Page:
The RBI monetary policy announced on December 07th 2016 had an element of surprise in that it maintained status quo on repo rates. Considering the low levels of inflation, weak growth and the side effects of demonetization, the markets were expecting a rate cut in the range of 25-50 bps. However, the RBI chose to err on the side of caution.. While the details of the deliberations of the Monetary Policy Committee (MPC) will be available on December 21st, there was virtual unanimity on the decision to maintain status quo on rates. Here are the key highlights of the monetary policy announcement…
Key Highlights of the Monetary Policy…
- Repo rates were held static at 6.25%
- Therefore the reverse repo rate also stays at 5.75% (repo-50 bps) and the bank rate stays at 6.75% (repo+50 bps).
- The CRR remains at its old rate of 4% while the SLR remains at 20.75% of net demand and time liabilities (NDTL)
- The RBI will continue to intervene in the money markets to balance liquidity imbalances and infuse or absorb liquidity when required
- Incremental CRR of 100% which was imposed by the RBI on deposits between Sept 16th and Nov 11th, will be withdrawn effective December 10th
Low Inflation supported a rate cut, but RBI plays cautious…
Actually, inflation made a very strong case for a repo rate cut. CPI inflation came in at 4.20% for October with food inflation coming in at a low of 3.39%. This was a classic case for the MPC to consider a rate hike. However, the RBI has been sceptical about 2 key issues. Firstly, on the food inflation front, the overall basket excepting vegetables has shown a tendency to shoot on the upside. With the base effect waning, there is risk for food inflation.
Secondly, oil is a major worry for the MPC. Ever since the OPEC agreed to supply cuts at its OPEC meeting on November 30th, the price of Brent crude has rallied from $46/bbl to $54/bbl. This has the potential to create runaway inflation within India. More so, considering that oil prices have strong spill-over impact on both food and non-food inflation!
Growth has been tepid, and RBI believes it could get worse…
GDP growth over the last 2 quarters has been quite tepid as insufficiency of demand has spooked the GDP growth. With constraints on demand, industry is still operating at around 70% capacity and hence the scope for increase in credit off-take is also not too great. The RBI in its monetary policy statement has admitted that the Gross Value Added (GVA) will have to be downgraded from 7.6% to 7.1% for the fiscal year 2016-17. In fact, Fitch has already projected overall GDP growth for India at just about 6.9% for the full year. With weak PMI numbers on the manufacturing and services front, the RBI had a basket case to cut repo rates.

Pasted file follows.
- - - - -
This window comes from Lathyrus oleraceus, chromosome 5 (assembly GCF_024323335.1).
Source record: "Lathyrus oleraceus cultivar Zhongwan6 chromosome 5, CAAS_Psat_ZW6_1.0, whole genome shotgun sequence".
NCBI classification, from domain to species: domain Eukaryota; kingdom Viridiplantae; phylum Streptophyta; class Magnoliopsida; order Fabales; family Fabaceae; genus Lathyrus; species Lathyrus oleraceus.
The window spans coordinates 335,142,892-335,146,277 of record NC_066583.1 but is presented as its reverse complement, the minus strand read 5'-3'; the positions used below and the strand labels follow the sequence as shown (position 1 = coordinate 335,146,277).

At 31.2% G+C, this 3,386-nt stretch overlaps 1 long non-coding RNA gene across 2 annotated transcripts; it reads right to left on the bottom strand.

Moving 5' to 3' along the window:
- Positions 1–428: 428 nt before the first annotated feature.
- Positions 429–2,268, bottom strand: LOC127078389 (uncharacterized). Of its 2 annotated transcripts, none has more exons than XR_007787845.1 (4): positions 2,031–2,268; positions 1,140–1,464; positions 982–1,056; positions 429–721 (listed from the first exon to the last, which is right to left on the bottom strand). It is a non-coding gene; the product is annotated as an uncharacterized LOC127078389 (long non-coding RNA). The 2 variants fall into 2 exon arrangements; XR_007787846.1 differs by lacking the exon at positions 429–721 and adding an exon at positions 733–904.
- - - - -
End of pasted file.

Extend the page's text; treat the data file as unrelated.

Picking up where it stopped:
The RBI contention is that with the demonetization under way in India, any rate cut may not be of any use for improving growth. The issues are more on the demand side and that is likely to only pick up with a lag. In fact, the demonetization has created a liquidity crunch that has made domestic and business purchasers very cautious. That is one of the main reasons the RBI has refrained from rate cuts despite the weak growth indications. Also, the demonetization has created a huge imbalance in liquidity and that will take at least 6 months to self-adjust.
But the real story may have been about the Fed rate uncertainty…
On the Fed rates front, there is not too much uncertainty! There is almost a consensus on the street that the Fed will hike Fed rates by 25 basis points. But what would be of greater interest to analysts is the language and the trajectory of the Fed. Already PMI numbers for the US on manufacturing and services has shown a very sharp growth in the month of November 2016. That means the language of the Fed could be hawkish and the trajectory of rate hikes may also be moved upward. Trump has already blamed the liquidity glut in the US economy for all its economic woes in the last 10 years. So, most likely, we may be staring at a 25 bps rate hike on December 15th with a hawkish outlook.
Why is this so critical? Firstly, this outlook will determine the direction of US 10-year benchmark bond yields. The gap between the Indian benchmark and the US benchmark for 10-year bonds has already contracted by over 200 bps in the last few months. The sharp sell-off in Indian markets in the month of November was largely predicated on this narrowing spread. November alone saw FII selling to the tune of $5 billion and as the gap narrows further, these outflows could become a deluge. That is a situation the RBI would want to avoid as they surely do not want a repeat of the foreign exchange crisis of 2013. That would have probably tipped the scales in favour of a status quo on rates.
Markets may be disappointed as it was expecting a rate cut, but that may not be too material. The MPC is right in that the spread needs to be maintained at healthy levels to entice foreign money into Indian paper. We will know the detailed deliberations of the MPC only when the minutes are released on December 21st. But for now the action shifts to the Fed policy in mid-December and India’s likely response in its next monetary policy on February 08th 2017.
You can ask us your stock related questions with #AskReligareOnMarkets via our Twitter channel @religareonline